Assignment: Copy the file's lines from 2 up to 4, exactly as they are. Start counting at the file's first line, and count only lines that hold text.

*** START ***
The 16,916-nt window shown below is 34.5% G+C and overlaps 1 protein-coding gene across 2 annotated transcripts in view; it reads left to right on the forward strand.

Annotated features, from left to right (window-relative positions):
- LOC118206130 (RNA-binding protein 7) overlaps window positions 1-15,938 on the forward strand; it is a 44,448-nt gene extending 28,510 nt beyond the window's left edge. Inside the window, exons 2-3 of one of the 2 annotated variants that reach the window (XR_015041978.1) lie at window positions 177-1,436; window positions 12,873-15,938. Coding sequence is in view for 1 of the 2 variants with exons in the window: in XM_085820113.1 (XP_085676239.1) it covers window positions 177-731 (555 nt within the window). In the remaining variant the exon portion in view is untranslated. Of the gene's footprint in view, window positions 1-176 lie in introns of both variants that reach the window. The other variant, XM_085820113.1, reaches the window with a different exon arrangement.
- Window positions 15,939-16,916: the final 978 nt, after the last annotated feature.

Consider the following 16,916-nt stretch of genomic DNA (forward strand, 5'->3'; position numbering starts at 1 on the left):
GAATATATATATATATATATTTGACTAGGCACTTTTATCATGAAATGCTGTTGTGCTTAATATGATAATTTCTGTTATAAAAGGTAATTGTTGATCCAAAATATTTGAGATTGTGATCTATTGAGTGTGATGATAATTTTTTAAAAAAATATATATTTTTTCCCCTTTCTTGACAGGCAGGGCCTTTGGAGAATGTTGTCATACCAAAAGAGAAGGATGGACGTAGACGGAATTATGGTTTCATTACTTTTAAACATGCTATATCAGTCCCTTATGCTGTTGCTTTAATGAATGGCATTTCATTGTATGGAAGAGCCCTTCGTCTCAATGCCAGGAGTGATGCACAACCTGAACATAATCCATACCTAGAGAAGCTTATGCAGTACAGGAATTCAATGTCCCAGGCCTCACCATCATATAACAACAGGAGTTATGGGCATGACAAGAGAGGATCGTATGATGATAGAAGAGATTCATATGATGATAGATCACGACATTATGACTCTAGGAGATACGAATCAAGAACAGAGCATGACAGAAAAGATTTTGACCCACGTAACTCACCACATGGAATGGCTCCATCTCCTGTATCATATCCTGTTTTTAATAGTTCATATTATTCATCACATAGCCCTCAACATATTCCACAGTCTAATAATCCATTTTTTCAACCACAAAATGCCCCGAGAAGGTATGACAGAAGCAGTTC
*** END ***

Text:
Annotated features, from left to right (window-relative positions):
- LOC118206130 (RNA-binding protein 7) overlaps window positions 1-15,938 on the forward strand; it is a 44,448-nt gene extending 28,510 nt beyond the window's left edge. Inside the window, exons 2-3 of one of the 2 annotated variants that reach the window (XR_015041978.1) lie at window positions 177-1,436; window positions 12,873-15,938. Coding sequence is in view for 1 of the 2 variants with exons in the window: in XM_085820113.1 (XP_085676239.1) it covers window positions 177-731 (555 nt within the window). In the remaining variant the exon portion in view is untranslated. Of the gene's footprint in view, window positions 1-176 lie in introns of both variants that reach the window. The other variant, XM_085820113.1, reaches the window with a different exon arrangement.
- Window positions 15,939-16,916: the final 978 nt, after the last annotated feature.